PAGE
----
Photo: Fredrik Etoall
Electronic DJ duo Icona Pop make tracks that sound exactly the way pop music of today should. Run, leap and tumble beats soar through starry, energetic electro-synth melodies, and land on their feet in the foggy midst of a humid, glitter-coated dance floor. When Caroline Hjelt and Aino Jawo met at a party in the suburbs of Stockholm in 2009, a connection surged almost instantly as the two discovered they shared nearly identical tastes in music. Within a few days they were writing songs and booking gigs, and in that same year the two moved to London to cut their first studio record with TEN Music Group. There, they met London’s Charli XCX who shared a song written for her by another Swede, Patrik Berger. The three women collaborated and came up with the international hit, “I Love It.” The song was released as the second single from their self-titled album in May 2012 and again as the first single off of their second album, “This Is…Icona Pop” in September 2013. As for the time in-between, the song’s commercial success flourished. Read the rest of this entry »
The year 2010 marked when Chicago’s own footwork dance music was dubbed by the media as the music of the future. Competitive and super frenetic at 160 bpm, this juke derivative has evolved to cater specifically to the dance style itself, aiming to ignite a chemical reaction within the foot, faster than a tap dancer with a gun to his head. At the forefront, Chicago’s TEKLIFE crew has forged the way for footwork music to flourish outside the hometown and take hold of the EDM scenes in LA, London and Paris just to name a few. Among the crew them is Deejay Earl, younger in age but with the tenacity and work output of someone you’d expect to be older than twenty-three. Last year he grasped a handful of milestones: headlining LA’s Boiler Room, countless internet releases and TEKLIFE colabs including a thirty-one track album on SoundCloud, two EP releases on an American and European indie label, as well as a hike in demand from nightclubs across Europe. Read the rest of this entry »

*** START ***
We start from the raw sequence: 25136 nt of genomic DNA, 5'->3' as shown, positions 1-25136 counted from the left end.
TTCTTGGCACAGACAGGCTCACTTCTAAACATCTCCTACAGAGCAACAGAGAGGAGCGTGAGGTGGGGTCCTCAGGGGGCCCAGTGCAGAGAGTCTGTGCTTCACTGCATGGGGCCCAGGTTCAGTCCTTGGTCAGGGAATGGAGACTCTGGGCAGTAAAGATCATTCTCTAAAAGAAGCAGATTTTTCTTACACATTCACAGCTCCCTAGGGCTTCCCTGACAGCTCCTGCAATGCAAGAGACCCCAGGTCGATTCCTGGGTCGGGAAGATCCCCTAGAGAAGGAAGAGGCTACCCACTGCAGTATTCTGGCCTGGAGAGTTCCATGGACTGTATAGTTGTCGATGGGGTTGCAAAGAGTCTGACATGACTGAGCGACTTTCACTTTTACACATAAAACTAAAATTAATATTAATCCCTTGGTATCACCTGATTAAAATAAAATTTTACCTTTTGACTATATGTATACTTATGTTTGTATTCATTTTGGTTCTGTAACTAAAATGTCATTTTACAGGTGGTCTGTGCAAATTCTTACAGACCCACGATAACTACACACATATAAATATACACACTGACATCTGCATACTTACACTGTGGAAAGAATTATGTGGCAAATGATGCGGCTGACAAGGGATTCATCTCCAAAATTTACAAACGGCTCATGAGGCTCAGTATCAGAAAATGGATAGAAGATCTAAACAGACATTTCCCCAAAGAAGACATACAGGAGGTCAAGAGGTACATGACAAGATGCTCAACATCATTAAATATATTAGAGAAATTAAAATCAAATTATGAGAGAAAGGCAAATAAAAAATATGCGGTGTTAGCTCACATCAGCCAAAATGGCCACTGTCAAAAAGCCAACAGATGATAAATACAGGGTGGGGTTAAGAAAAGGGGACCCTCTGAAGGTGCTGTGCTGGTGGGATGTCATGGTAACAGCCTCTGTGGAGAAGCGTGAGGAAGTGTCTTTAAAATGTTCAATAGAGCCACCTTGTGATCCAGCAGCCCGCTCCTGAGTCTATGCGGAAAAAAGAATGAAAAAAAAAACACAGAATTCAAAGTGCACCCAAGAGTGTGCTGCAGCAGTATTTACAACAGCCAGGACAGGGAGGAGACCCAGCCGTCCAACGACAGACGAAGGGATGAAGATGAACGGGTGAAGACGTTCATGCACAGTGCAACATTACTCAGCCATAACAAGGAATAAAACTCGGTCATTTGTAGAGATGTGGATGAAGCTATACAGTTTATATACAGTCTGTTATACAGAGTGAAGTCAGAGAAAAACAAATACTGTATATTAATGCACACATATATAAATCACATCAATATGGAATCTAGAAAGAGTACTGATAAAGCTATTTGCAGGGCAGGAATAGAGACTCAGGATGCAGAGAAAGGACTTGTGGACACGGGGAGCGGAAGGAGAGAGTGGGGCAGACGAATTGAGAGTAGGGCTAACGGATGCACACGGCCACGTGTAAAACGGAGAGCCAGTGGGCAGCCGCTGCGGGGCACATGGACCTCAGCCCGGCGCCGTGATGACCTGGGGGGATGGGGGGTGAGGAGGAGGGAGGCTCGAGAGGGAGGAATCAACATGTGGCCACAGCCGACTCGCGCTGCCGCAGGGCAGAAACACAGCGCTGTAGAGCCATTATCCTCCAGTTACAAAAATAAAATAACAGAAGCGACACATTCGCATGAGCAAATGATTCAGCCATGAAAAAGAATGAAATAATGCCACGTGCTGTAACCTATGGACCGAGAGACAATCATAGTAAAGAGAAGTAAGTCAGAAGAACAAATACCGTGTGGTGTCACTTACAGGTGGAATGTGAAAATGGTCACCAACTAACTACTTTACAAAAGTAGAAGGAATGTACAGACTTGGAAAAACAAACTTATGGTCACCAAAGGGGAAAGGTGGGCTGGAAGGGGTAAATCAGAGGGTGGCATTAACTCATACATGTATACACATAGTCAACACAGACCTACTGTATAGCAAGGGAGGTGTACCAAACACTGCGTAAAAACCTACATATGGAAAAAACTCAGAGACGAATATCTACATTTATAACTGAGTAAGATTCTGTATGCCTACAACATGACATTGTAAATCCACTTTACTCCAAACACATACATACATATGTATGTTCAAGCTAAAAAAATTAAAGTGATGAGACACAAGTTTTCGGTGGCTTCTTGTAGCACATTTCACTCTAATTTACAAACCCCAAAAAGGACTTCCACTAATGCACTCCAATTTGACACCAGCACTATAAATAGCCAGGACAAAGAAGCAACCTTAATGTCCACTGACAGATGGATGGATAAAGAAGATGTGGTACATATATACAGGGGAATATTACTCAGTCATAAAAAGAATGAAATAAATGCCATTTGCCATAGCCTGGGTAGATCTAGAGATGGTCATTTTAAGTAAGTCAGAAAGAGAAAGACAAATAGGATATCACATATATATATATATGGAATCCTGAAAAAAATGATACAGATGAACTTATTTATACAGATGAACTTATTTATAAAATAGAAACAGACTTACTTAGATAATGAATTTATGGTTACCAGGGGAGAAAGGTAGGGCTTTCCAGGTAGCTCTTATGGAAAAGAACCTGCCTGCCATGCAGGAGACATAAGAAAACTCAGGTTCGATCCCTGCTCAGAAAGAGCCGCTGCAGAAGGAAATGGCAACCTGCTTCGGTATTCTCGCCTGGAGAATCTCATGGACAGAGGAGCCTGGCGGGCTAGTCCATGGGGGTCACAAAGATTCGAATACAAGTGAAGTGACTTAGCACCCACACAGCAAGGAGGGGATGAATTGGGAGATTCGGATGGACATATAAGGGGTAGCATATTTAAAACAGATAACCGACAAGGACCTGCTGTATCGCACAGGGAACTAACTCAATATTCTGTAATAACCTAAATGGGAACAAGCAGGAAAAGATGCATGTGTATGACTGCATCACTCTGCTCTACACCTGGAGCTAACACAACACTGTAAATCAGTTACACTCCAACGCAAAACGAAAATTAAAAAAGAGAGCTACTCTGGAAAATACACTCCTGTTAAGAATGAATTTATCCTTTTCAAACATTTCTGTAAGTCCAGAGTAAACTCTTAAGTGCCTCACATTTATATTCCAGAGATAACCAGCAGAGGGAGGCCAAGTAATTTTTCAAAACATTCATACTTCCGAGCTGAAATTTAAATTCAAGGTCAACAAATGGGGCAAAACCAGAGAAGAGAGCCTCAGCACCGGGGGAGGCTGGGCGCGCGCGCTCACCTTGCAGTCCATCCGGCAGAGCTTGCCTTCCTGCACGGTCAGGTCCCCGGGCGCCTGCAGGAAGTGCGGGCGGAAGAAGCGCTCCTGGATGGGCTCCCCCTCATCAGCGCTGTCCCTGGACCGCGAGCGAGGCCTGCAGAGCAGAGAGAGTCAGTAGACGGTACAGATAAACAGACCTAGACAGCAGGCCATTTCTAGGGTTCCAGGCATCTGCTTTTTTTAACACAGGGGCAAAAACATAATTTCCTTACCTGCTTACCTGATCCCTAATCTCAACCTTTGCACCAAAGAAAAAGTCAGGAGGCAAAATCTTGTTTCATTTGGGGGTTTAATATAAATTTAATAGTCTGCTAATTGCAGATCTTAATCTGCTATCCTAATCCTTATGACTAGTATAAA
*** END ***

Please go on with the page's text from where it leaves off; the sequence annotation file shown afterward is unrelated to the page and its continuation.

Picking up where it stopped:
By Kenneth Preski
No genre of music has done more to exploit technology than dance. Practitioners have so radically altered the sonic landscape as to render mid-range frequencies obsolete. This is the region of space traditionally reserved for a guitar. Now the sound is maximized at each end of the spectrum, producers opting for punishing squeals of noises that ratchet and reel, high-end frequencies capable of piercing through devastating low-end bass deep enough to rattle your chest. Even vocal samples are subjected to pitch shifting, as much to match tempo as to fit the mix. The music is meant to be physical, hence the overwhelming emphasis on sounds that manipulate movement. From exciting your eardrums to throbbing your torso, if you ever wanted to feel like a vibrating cell phone, you should head to a DJ Rashad show.